>
>>> This case is not especially treated in the schema. But you are free to
>>> put a whole big timetable with thousand trains in a file, or to send
>>> just a few update-trains. I think this is a task for the receiving
>>> program to identify the trains as new or known ones.
>>
>
>>> There is the <date> attribute in <train> which could be used as date of
>>> the last change and I thought about adding another optional attribute
>>> <status> in the <train> element (as used within SBB) wich could have
>>> values like "new", "changed", "omitted", ...
>>> Would this be helpful?
>>
>
>>> Joachim Rubröder
>>
>
>>> Tobias Bende schrieb:
>>>
>>>> I have a question on updates of existing timetables. Given that a file
>>>> with a complete timetable (especially in a format like RailML) is very
>>>> large it is in practice often desirable to be able to send updates when
>>>> something changes as opposed to recreate and send the entire file. Is
>>>
> this
>
>>>> something that has been considered?
>>>>
>>>> Tobias Bende
>>>>
>>>>
>>>
>
>
Re: Timetable updates [message #576 is a reply to message #575] Wed, 14 April 2004 11:15 Go to previous messageGo to next message
thomas.kauer is currently offline  thomas.kauer
Messages: 15
Registered: January 2004
Junior Member
I agree that we need a technical trainID that is independent of the
"outside" used train number.
On european level there is a project in work to follow international
trains between NL and I passing the alps (Europtirails). For this there
will be introduced a global trainID over all the way the train runs (over
all companies and countries) to which the locally used train numbers have
to be associated.

Actually the idea is to use a combination of:

- the train number at the beginning of the train
- the departure station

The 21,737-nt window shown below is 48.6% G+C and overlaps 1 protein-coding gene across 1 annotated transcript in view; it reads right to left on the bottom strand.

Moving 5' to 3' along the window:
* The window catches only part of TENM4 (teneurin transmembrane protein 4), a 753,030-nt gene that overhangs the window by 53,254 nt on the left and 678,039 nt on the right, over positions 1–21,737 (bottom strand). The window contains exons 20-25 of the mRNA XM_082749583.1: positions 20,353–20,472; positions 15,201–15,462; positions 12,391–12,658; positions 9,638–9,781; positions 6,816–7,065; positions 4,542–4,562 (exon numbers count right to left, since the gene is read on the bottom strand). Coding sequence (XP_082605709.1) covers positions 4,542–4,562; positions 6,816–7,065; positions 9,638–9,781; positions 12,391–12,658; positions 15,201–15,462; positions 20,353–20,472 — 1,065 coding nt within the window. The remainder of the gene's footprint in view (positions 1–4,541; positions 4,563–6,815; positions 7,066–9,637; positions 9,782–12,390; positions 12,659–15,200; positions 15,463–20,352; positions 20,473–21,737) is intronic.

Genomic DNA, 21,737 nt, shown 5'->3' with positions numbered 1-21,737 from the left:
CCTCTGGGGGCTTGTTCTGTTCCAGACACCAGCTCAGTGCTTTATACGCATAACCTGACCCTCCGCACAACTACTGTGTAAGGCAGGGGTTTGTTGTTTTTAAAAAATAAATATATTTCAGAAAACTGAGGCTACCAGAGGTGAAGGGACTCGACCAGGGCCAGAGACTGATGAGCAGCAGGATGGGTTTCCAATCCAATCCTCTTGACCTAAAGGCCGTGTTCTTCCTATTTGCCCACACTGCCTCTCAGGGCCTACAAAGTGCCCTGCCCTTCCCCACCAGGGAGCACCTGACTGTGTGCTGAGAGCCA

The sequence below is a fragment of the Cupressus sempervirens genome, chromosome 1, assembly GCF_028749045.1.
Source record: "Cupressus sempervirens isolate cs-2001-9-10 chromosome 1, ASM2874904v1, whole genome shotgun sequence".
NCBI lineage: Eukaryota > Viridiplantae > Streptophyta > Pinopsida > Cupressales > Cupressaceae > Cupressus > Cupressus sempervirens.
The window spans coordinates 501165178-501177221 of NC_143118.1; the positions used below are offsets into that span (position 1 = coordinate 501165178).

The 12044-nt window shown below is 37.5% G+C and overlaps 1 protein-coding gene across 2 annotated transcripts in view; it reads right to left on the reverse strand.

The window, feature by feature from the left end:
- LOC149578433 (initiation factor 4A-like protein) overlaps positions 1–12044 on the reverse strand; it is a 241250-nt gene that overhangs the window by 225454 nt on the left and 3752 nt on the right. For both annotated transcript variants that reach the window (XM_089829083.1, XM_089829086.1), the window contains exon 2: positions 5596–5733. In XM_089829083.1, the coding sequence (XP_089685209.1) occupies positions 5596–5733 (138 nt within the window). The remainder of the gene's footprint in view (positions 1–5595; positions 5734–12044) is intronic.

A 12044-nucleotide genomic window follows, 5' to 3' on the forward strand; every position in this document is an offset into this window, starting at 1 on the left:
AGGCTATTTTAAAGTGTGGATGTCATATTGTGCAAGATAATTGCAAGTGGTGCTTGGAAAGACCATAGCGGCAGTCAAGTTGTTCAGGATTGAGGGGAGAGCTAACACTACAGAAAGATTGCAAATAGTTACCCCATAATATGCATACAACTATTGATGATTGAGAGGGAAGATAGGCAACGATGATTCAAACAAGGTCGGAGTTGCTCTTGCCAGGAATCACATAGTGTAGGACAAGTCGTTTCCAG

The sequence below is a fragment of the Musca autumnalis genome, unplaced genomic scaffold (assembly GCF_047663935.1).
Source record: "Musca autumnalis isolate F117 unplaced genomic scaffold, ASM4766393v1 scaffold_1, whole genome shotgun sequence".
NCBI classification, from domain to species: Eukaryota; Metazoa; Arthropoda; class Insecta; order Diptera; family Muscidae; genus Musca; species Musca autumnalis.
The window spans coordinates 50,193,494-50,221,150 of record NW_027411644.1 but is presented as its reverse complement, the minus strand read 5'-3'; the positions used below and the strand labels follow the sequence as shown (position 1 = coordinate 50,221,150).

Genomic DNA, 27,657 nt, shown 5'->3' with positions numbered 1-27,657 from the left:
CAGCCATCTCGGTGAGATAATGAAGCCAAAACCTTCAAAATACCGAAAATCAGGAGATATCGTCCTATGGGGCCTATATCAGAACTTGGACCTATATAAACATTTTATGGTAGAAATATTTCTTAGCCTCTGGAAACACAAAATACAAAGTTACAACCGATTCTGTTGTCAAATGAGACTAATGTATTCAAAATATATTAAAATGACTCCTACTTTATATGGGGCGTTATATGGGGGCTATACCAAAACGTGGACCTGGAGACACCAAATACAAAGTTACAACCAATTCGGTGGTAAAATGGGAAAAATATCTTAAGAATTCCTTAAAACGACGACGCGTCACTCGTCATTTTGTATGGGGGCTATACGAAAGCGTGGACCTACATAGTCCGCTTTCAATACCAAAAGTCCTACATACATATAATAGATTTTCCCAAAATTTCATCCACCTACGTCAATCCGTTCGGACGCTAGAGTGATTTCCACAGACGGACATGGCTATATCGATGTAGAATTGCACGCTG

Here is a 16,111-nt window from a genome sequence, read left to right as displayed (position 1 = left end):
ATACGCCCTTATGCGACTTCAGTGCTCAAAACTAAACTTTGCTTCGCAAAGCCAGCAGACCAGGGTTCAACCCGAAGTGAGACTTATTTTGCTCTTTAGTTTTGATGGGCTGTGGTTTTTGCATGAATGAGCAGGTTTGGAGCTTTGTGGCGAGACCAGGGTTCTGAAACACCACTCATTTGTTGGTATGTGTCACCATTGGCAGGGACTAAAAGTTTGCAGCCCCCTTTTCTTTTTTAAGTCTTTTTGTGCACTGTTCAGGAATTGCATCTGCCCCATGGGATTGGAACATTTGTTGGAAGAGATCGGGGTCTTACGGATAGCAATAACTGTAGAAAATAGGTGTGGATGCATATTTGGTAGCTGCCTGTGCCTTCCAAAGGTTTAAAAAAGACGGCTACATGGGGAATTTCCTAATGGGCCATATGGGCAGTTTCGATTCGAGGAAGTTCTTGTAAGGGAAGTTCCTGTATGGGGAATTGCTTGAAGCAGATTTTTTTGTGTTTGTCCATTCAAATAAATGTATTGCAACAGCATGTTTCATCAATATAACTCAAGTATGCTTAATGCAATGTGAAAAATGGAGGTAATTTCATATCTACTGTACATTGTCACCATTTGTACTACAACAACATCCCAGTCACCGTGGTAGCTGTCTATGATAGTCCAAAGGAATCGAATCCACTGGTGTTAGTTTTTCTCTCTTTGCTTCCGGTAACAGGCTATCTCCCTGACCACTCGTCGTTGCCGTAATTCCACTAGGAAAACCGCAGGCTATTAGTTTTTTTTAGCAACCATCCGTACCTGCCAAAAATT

- the departure day/time (important since such trains can run for
more than 24h)

but there is no final format defined yet as far as I know.

The <status> would be needed not to identify the train but as additional
information.
By the way, I see at least two kinds/groups of informations that could be
treated as status:
- information about the train (running, canceled, planned, ...)
- information about the data (as suggested below: new data/train,
changed data for an excisting train, ...)

best regards
Thomas Kauer


Joachim Rubröder wrote:

> I agree that a trainID like "4712" is not enough to identify a train.
> For german DB we use a combination of line number, train number,
> operating period and the timetable period as trainID and there are still
> some identification problems to solve.

> What abuot:

> <trainID> technical ID to identify a train, used by the programs
> (most often based on the train number)

> <trainNumber> new element for the train number, as used by railways
> like "4712"

> <status> as suggested below, like "changed"

> <date> with new ISO8601-format xsd:dateTime instead of
> xsd:date (a date with optional time, fractional seconds up to
> nanoseconds are possible like "19941105T08:15:00301")

> best regards,
> Joachim Rubröder



> Tobias Bende schrieb:
>> Thomas Kauer wrote:
>>
>>
>>> In respect to possible future use of the timetable-schema as an interface
>>> for programs that treat with actual trains and not only with longtime
>>> planning it should support the possibility to give delta-informations for
>>> existing timetable data. So it would be useful to add the proposed
>>> attribute <status>.
>>> The <date> of the last change would be used in this respect to decide for
>>> multiple changes which one is the last, that is to say which one is valid.
>>
>>
>>
>> An example where one would definitely need delta-information is a
>> day-of-operation system for railway companies. In such a system there
>> would be several updates per second.